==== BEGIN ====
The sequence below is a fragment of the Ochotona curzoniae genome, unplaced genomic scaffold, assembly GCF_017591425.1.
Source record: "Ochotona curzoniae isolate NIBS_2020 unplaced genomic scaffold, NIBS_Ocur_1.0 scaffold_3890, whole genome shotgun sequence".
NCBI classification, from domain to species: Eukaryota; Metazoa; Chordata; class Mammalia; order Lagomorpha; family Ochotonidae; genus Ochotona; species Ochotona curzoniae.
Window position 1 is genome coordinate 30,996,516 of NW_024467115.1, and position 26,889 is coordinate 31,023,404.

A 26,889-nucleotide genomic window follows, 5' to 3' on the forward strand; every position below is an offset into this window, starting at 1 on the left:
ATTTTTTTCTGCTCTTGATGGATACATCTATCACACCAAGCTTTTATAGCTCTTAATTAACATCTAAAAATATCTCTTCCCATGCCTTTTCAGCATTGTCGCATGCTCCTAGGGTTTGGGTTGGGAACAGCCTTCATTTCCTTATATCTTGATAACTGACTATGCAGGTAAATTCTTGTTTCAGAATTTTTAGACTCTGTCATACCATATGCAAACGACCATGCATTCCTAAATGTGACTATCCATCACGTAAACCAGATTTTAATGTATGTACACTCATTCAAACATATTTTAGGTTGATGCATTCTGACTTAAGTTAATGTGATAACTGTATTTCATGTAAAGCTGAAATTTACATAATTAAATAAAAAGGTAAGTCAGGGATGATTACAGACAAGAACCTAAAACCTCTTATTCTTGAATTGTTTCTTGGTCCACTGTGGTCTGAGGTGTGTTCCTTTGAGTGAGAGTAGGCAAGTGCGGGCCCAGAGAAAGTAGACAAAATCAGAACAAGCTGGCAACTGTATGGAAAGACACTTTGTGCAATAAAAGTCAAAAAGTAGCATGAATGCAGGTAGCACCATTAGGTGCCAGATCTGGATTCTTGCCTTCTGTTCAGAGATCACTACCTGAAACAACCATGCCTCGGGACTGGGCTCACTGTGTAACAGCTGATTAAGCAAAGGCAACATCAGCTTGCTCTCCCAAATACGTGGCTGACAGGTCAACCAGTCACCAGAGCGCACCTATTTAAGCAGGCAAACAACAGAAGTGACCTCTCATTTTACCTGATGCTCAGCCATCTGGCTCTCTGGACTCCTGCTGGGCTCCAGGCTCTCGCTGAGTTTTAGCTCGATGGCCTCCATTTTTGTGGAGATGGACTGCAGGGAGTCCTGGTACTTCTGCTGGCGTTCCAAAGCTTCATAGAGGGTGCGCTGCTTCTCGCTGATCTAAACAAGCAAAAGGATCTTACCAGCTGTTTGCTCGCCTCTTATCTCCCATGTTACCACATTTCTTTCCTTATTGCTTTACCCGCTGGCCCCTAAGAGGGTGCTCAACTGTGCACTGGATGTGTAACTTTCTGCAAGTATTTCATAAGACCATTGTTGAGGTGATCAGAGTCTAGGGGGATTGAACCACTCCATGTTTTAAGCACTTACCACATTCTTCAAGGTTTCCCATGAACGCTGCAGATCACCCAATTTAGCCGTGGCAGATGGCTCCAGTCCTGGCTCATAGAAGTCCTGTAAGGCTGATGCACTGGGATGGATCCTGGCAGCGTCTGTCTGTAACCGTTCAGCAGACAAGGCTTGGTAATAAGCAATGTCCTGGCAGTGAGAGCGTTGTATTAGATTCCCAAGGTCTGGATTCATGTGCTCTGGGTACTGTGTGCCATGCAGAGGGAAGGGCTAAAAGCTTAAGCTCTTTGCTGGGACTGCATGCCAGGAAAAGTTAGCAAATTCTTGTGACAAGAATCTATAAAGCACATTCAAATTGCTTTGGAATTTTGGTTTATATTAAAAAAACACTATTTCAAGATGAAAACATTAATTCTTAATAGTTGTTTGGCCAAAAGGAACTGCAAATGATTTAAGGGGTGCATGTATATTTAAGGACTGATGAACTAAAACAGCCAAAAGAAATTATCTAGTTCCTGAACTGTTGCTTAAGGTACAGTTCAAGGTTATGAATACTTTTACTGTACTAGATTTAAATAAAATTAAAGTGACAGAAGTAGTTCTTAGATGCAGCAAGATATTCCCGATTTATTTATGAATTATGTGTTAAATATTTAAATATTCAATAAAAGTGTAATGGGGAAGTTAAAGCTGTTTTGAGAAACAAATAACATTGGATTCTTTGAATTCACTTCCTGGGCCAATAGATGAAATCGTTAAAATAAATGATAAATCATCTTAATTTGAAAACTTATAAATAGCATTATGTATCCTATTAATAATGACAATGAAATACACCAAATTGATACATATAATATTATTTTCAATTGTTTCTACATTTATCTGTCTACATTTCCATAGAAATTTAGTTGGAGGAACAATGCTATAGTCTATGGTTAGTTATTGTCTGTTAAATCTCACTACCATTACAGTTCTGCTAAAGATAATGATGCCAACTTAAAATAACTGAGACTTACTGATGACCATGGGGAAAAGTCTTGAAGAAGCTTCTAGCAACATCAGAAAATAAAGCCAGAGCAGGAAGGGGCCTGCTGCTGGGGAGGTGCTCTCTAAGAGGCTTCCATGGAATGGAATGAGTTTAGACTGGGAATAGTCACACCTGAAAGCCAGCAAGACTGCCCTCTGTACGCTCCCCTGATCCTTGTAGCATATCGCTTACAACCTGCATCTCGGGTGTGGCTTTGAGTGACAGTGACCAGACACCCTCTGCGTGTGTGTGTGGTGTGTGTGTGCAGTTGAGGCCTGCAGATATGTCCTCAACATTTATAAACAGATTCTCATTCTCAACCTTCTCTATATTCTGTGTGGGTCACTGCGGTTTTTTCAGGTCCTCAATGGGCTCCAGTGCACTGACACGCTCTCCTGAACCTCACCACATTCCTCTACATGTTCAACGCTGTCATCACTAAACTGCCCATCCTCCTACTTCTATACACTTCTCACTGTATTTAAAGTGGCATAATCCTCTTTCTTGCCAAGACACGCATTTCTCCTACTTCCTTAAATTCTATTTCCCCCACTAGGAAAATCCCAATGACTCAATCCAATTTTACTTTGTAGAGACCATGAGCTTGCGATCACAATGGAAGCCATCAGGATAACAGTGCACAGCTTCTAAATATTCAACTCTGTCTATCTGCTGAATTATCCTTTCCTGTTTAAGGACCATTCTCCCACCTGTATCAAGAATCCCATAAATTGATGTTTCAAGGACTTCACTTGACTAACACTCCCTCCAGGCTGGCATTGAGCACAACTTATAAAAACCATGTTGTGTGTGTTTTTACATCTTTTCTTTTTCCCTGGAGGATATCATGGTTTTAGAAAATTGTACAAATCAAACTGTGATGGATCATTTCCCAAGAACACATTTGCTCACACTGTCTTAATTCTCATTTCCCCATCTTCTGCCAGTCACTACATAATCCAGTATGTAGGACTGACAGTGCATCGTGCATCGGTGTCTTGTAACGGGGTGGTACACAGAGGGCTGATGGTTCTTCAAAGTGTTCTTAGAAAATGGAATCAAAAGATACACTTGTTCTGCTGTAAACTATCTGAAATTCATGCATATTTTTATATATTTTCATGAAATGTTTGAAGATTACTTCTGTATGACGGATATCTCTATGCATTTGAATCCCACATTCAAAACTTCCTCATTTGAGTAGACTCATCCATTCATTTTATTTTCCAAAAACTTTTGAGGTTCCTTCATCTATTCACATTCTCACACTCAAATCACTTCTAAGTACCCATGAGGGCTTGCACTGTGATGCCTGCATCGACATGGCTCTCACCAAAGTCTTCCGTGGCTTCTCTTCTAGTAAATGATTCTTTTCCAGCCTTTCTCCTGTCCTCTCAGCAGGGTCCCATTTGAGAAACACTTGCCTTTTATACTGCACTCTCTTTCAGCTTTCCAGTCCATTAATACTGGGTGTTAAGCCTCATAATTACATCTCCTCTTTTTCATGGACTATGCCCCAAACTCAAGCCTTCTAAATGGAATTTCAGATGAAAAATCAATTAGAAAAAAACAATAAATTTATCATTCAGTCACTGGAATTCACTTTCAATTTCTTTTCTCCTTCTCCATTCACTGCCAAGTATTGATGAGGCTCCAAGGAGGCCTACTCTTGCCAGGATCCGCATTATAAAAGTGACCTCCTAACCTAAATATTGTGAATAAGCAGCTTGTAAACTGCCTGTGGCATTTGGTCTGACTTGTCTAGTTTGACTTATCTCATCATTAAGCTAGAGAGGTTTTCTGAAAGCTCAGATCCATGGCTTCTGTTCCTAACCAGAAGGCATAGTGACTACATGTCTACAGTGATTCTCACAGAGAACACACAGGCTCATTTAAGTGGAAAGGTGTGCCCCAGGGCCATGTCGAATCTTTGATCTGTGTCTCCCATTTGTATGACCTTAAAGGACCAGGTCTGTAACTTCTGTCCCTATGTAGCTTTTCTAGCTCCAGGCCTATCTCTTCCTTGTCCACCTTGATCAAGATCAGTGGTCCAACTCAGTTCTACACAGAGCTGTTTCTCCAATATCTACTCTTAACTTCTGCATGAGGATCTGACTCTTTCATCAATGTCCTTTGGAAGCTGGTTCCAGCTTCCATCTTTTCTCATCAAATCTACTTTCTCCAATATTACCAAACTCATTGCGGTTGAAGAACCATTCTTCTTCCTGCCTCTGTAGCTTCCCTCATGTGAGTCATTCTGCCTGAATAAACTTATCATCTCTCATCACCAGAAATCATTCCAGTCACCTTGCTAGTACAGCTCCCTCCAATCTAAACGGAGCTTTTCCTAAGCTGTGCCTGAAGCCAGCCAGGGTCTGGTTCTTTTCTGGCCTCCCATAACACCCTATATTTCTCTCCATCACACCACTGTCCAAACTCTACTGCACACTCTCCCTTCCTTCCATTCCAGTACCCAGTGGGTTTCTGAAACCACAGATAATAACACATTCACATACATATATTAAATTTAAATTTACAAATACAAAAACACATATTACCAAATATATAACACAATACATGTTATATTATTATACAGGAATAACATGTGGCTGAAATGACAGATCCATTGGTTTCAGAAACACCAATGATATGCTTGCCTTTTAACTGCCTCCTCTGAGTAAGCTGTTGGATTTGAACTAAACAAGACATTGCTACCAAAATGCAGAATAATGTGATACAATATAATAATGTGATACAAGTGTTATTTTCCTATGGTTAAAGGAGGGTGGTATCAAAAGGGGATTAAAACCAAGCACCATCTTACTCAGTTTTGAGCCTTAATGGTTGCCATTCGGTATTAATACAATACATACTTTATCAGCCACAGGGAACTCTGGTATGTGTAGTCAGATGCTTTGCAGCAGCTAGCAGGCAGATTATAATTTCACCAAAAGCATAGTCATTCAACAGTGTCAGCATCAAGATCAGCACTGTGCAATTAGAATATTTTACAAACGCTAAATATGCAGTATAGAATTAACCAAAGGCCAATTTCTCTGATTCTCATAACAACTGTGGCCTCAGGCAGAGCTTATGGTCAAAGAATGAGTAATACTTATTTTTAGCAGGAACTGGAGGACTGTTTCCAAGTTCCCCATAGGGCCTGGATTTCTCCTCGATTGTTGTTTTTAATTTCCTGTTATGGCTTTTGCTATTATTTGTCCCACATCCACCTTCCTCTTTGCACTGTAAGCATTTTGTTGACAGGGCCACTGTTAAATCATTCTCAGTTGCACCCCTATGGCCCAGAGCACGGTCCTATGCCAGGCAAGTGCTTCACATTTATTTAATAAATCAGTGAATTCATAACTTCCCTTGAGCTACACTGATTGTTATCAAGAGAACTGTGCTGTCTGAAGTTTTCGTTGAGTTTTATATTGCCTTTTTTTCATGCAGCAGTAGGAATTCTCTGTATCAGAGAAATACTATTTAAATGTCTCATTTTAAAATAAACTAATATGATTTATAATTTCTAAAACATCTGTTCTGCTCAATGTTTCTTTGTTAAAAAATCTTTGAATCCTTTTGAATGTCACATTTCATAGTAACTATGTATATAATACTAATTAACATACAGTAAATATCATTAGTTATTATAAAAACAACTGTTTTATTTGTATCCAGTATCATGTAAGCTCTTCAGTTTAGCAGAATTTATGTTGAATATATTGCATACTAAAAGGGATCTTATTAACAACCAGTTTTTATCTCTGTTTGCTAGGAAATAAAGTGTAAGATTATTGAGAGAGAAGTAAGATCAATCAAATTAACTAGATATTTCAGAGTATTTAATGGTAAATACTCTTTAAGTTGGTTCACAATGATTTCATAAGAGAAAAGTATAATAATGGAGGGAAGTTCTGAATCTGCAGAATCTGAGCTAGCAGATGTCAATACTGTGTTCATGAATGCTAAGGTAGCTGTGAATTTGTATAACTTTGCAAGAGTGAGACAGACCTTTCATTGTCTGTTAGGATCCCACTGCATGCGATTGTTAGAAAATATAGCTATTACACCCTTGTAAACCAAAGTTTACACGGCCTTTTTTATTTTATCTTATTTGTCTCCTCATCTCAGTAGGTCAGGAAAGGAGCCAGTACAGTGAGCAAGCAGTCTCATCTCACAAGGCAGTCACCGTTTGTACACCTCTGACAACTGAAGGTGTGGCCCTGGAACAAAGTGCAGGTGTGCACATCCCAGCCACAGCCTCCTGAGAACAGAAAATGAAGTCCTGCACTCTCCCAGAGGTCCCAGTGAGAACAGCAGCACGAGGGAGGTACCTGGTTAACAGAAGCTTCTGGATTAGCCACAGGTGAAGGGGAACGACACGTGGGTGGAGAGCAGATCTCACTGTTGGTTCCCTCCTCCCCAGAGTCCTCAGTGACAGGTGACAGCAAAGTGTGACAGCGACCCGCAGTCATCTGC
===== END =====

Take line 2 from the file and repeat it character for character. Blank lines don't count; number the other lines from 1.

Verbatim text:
Source record: "Ochotona curzoniae isolate NIBS_2020 unplaced genomic scaffold, NIBS_Ocur_1.0 scaffold_3890, whole genome shotgun sequence".